US successfully tests a hypersonic missile and tells nobody about it
Speaking of rockets, let’s come to their evil twin: missiles. It has been reported that Russia successfully used hypersonic missiles in the Ukraine war. Hypersonic missiles are one of the latest military technologies where great powers have engaged in an arms race and the US has been falling behind Russia and China who have both conducted a lot more tests of such missiles than the US in recent years. The reason why hypersonic missiles are so important from a military perspective is that they are much faster than conventional ones and thus difficult to detect. The risk is that these missiles can beat current missile defense systems because of their sheer speed.
It has now been reported that the US has successfully tested a hypersonic missile mid-March, but kept it quiet so as to not escalate tensions with Russia. The test came only days after Russia’s use of hypersonic missiles in its unjustifiable war against Ukraine. According to US officials, the now tested US system is more sophisticated than the Russian one, which is just a modification of the conventional Iskander missile.
Multi-Factor Authentication isn’t that safe after all
You might have already read this story if you follow us on our social media channels or joined the TechSec initiative as a member, because this was our Top News Story last week. For a long time, multi-factor authentication (MFA) has been celebrated as a breakthrough in cybersecurity and protecting users of many services from unauthorized access. But now it seems that MFA is not the perfect miracle we had all hoped for.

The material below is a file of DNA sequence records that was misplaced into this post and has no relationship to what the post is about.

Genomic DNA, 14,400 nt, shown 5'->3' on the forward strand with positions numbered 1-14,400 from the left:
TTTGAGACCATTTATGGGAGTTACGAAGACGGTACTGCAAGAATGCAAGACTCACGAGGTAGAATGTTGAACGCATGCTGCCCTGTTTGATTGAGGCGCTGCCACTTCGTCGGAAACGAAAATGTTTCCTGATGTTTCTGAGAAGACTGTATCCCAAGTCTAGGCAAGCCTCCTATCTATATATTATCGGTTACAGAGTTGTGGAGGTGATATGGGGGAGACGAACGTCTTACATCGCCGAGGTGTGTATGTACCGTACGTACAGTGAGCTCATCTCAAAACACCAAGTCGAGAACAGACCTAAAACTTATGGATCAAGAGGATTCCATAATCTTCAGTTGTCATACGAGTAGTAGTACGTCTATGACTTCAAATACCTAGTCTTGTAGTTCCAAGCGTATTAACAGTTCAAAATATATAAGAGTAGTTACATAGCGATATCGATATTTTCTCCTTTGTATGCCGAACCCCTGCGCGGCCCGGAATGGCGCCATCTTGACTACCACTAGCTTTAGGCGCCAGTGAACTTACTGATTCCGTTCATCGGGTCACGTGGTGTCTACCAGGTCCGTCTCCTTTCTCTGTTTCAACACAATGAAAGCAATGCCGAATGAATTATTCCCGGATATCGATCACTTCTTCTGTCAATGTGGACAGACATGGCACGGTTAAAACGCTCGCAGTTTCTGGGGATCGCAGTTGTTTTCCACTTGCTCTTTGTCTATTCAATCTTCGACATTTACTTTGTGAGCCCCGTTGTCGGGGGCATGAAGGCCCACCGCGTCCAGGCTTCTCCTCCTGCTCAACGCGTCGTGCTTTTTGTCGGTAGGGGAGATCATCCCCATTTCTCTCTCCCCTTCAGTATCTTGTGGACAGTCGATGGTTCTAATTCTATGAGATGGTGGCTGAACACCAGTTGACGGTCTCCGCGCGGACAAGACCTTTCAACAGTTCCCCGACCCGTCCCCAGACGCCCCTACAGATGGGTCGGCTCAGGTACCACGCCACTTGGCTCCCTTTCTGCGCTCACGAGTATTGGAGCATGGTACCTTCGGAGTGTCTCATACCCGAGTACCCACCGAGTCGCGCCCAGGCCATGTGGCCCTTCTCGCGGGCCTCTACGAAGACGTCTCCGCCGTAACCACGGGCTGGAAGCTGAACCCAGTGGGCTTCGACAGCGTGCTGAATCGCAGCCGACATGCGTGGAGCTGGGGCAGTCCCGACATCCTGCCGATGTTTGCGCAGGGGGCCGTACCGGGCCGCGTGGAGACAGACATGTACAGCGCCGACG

There are different forms of MFA and the weaker ones are not holding hackers back as expected. These weaker forms of MFA are the ones using SMS or special mobile apps (e.g. Google Authenticator) for the second step of authentication while the stronger ones would use fingerprints or cameras. The problem: A large part of MFA still relies on these weaker forms of MFA but this is being bypassed not only by specialist hackers but even by script kiddies.
Bypassing MFA is not that difficult. Hackers are simply annoying the legitimate user by sending so many authentication requests to their devices until they accept the request just to make it stop. This technique is called prompt-bombing and it goes to show that the old saying in cybersecurity is still true: The greatest risk to security is the user. For this reason, strong MFA would use built-in technological solutions for the second authentication step and doesn’t rely on the user itself. Recent hacks have however shown that not even this strong MFA is an absolute barricade for malicious actors.
Despite this bad news, we should maintain MFA as a security standard. Some form of MFA is better than no MFA and although it might not stop all hackers, it can stop some of them. The question is: if MFA is not enough, how do we complement it? Educating the users on best practices might be a good starting point.
Read more about this on WIRED.